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Interior Health suspends third-party home care contracts, leaves families worried

Abrupt change to home care

UPDATE 12:30 p.m.

Boyes disputes Interior Health's interpretation of how things unfolded.

"At no time did I, or anyone associated with my company, have contact with a representative of IH, stating we had no capacity of licensed care givers available to provide care," said Boyes in a statement to Castanet.

She adds that an email she received was the first and only communication between IH and herself that stated service was being (temporarily) pulled.

IH told Castanet on Monday that as of last weekend, Serendipity was back providing services in the great Trail area.


ORIGINAL 7 p.m.

An abrupt change to home care for some clients in the Trail, B.C. area has left the third-party care provider and families scrambling.

Sheila Snead contacted Castanet after she was blindsided by the change to home health support for her father. He is on the autism spectrum, has COPD, end-stage heart failure and expressive/receptive aphasia due to a stroke.

“Imagine having autism and everything drastically changes, then not being able to use or comprehend words in conversation. He is refusing anyone, but his old care team, [to] enter his home,” said Snead.

She says her father became upset and used profanity with the new team, telling them to get out of his home. Interior Health wanted to label him as ‘aggressive’ on his file, which Snead refused.

“He has no supports now, none. So that we can avoid having him labelled that on his file. Because that will follow him when he has to go to the hospital. That will do all sorts of things, like contemplating using restraints. We don’t want that. It’s a mess,” says Snead, who is worried that her father’s health will deteriorate.

Interior Health confirmed that on March 16, it suspended contracts with two third-party agencies who have been providing home support services in the greater Trail area because they did not meet the mandatory licensing requirements due to a staffing shortage of licenses or registered nurses.

“We know this decision impacts many home health care appointments, however, our top priority remains patient safety and requirements must be met to ensure that safe and quality care is provided. We are currently working with clients and their families to determine solutions to support those affected,” said IH in an email to Castanet.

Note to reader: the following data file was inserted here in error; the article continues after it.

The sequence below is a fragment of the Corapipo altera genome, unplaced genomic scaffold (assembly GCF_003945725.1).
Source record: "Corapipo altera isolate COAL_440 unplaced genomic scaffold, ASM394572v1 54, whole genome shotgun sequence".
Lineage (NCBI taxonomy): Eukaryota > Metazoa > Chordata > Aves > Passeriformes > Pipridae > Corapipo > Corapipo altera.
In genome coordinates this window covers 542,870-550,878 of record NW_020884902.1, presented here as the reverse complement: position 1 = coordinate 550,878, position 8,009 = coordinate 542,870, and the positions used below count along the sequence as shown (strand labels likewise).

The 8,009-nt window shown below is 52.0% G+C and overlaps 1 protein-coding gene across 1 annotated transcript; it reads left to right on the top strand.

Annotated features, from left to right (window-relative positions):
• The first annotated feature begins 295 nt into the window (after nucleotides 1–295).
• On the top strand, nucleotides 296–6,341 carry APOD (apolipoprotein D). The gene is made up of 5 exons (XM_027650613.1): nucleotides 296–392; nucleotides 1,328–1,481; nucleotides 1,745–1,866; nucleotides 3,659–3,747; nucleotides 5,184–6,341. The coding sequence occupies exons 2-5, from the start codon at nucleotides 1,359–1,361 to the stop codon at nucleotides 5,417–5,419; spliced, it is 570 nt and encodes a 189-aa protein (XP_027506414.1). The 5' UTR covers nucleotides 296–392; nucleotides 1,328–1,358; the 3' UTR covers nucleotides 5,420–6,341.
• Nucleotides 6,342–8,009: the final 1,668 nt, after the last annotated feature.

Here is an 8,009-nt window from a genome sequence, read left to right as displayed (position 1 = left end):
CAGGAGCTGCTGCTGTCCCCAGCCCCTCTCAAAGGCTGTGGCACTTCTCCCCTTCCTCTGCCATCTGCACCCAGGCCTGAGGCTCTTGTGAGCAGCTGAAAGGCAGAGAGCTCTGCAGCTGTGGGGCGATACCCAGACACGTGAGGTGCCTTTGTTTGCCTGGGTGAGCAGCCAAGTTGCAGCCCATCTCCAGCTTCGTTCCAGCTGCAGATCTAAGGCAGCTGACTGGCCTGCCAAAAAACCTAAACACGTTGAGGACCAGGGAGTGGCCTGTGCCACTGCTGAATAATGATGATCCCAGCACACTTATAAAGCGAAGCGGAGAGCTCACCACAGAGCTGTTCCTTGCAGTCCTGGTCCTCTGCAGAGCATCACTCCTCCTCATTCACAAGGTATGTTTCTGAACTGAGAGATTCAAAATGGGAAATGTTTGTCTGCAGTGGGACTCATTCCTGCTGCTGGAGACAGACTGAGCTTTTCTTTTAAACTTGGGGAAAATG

One of the contractors is Serendipity Support Services, which has been in business since 2013. Owner Laurie Boyes says she was contacted five years ago by Interior Health about providing home care to some of its clients in the Trail area.

“We’ve always followed Interior Health’s protocols. We’ve always given the greatest care, the best care that we can.

“A week ago Thursday, I got an email that said, basically, at this time we are ending service with you, we’re taking all of our clients back. It was cut, dried and to the point,” said Boyes

She says she was told that moving forward, Serendipity would need to have one or two active registered nurses that would be able to sign off with their licenses on the care plans for the IH clientele. She was also informed that anyone working for the health authority had to have an active LPN, registered care aide or home support worker license.

Boyes says most of her staff are retired RNs or LPNs who let their licenses lapse when they retired. She doesn’t understand why the licensing issue is coming up now. She wants IH to fast-track the process so her staff can get their licenses.

“If you were an RN or an LPN, we would be highly qualified to be able to work as care aides in the community because we’ve got 60 or 70 years of experience between all of us that are working. But they want somebody that’s certified. That’s how this whole thing started,” she explains.

Interior Health says it is working on long-term solutions both with IH staff and contracted partners to resolve the issue. In the meantime, clients like Snead’s father are left wondering who will show up at their door.

“We had probably six clients in the community that were actually given to us by Interior Health and we were maintaining them for five years and they took them away from us. And, of course, all hell broke loose with family members,” Boyes adds.

She says two of her nurses were able to resume service last weekend, but she's not sure what will happen in the coming days.

Snead doesn’t blame Boyes or her staff, who she credits for building a rapport with her father that has helped improve his wellbeing.

She calls Interior Health’s decision to abruptly change care providers shameful. “It doesn’t make any sense to me.”



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